Default Gateway Outside Of The LAN

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Hello all,

We have a somewhat unique setup whereby our default router is outside of the local network.

Let us say our network is 192.168.10.0/255.255.255.0

So we have a route-eth0 file that looks something like this:

10.1.1.1 via 192.168.10.1 dev eth0
default 10.1.1.1 dev eth0

The last definition would simply not take – but it has to for the setup to work. And no, 192.168.10.1 does not operate as a full-fledge router due to our setup.

When we attempt to add it manually we get the following error:

RTNETLINK answers: No such process

When we use ifup we get the following:

Error: either “to” is a duplicate, or “10.1.1.1” is a garbage.

A little discussion of this can be found here:

http://www.CentOS.org/docs/5/html/5.1/Deployment_Guide/s1-networkscripts-static-routes.html

and here:

http://www.linuxquestions.org/questions/linux-networking-3/etc-init-d-networking-restart-errors-637610/

It does not help us, however. Any tips much appreciated.

Cheers,

Boris.

5 thoughts on - Default Gateway Outside Of The LAN

  • You need to revisit your networking knowledge … specifically what a gateway is…

    You need a router (gateway) on 192.168.10.0/24 (presumably 192.168.10.1 in your example). On this you have a default route to the next hop of
    10.1.1.1…

    In terms of routing systems on 192.168.10.0/24 have no knowledge of
    10.1.1.1 and no ability to influence the route other than the next hop on the same local link network as them (192.168.10.1 in this example).

  • Hi Boris,

    ‘unique’ is a very mild expression. The word you’re actually looking for was probably ‘wrong’.

    Your gateway *must* be in the network your interfaces are in. You also would not want your living room be built without any doors and a sign on the wall ‘the exit is in the kitchen’.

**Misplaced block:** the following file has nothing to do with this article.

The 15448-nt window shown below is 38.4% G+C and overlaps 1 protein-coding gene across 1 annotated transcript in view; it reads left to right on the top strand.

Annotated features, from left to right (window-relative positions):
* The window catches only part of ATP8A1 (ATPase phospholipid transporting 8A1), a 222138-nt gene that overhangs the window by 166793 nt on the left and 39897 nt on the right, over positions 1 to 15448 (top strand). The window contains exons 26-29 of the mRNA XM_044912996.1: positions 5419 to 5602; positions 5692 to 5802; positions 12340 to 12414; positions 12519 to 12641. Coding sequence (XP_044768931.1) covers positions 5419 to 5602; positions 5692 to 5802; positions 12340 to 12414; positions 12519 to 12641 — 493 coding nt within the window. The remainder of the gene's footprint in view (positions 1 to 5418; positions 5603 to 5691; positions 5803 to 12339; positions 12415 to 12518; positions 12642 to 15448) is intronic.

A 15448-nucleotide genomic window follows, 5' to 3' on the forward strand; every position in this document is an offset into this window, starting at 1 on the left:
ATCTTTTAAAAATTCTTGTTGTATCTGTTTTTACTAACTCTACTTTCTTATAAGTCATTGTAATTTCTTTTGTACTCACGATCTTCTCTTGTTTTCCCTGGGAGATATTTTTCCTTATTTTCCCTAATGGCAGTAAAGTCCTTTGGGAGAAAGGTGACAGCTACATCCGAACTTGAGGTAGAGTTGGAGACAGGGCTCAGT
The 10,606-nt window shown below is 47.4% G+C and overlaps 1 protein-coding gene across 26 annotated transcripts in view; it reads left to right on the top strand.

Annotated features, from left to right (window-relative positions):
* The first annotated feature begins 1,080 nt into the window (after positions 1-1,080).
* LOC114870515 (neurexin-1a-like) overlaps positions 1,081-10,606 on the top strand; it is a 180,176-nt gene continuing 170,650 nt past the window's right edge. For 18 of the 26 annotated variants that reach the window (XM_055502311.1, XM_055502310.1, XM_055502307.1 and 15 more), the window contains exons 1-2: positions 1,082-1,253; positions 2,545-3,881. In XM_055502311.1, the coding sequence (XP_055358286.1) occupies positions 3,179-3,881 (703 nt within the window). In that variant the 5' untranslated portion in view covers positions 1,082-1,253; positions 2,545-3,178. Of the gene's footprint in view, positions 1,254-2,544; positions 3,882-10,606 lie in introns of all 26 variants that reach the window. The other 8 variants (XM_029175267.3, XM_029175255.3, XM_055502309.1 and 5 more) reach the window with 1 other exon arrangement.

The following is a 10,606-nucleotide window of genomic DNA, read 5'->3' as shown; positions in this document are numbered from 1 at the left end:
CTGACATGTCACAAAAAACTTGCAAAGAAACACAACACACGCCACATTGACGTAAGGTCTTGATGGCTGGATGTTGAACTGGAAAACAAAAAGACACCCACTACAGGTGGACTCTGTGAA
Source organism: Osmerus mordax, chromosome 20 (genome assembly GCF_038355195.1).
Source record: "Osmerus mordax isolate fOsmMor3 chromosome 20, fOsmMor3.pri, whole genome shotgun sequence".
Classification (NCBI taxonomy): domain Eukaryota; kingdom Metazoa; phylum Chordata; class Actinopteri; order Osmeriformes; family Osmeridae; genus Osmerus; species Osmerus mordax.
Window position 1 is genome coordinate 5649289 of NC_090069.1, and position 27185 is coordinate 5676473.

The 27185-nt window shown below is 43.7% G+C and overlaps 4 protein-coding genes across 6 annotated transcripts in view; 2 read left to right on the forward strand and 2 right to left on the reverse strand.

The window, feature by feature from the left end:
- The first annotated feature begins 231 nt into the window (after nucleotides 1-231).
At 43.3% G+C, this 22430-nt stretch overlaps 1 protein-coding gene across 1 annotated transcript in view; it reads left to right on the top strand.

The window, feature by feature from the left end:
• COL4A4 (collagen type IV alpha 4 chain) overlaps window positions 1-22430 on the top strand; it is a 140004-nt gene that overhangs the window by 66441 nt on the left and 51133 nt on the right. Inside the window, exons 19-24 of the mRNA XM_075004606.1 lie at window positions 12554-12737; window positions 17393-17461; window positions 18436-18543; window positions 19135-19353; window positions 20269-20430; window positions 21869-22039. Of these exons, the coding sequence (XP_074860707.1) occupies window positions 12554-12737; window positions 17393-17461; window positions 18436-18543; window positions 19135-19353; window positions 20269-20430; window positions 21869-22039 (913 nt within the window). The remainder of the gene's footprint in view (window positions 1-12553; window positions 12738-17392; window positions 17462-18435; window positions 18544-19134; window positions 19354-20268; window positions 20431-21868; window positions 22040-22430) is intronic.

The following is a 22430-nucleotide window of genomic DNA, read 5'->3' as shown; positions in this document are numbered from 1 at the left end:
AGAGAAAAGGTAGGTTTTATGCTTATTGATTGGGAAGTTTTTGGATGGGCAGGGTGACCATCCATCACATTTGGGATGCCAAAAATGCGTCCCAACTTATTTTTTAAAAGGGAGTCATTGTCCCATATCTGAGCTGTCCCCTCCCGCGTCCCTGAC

Best regards,

    Peter.

  • There does exist one use case that was pointed out on IRC that might be valid … although the OP is somewhat abstract in his original definition so this might not apply…

    In the event an ISP provides new IPs and routes them to your host but these are outside of the pre-existing subnet it is possible to use them with no gateway in the subnet associated with these (it’s essentially a point to point link directing traffic at an interface)…

    This somewhat describes the situation:

    http://www.adminsehow.com/2011/09/gateway-on-a-different-subnet-on-linux/

    However it is a rather specific use case and may not apply here…

  • That still describes a configuration where the gateway is in a local broadcast domain.

    It’s impossible to create a route via a host that can’t be resolved by ARP (for IPv4).

  • Very true in general – the assumption in IRC was that text is not always the best medium for transmitting ideas – especially when someone is specifically anonymising stuff or does not have english as a first language…

    The only thing we could think of was that sort of scenario that could possibly be valid… but without the original poster coming back and describing more who’s to say?

    You don’t need to resolve like that in the event of a true point to point link where you can direct traffic down it (think serial WAN) and the network layer type of traffic (IP or otherwise… much less specific subnets) doesn’t actually matter… but that didn’t seem to be what the OP was talking about unless in his attempt to generalise and disguise his network layout he hid that inadvertently.

    For an IP packet to be routed though it does indeed require resolving a gateway on the local link for that to be routed through…

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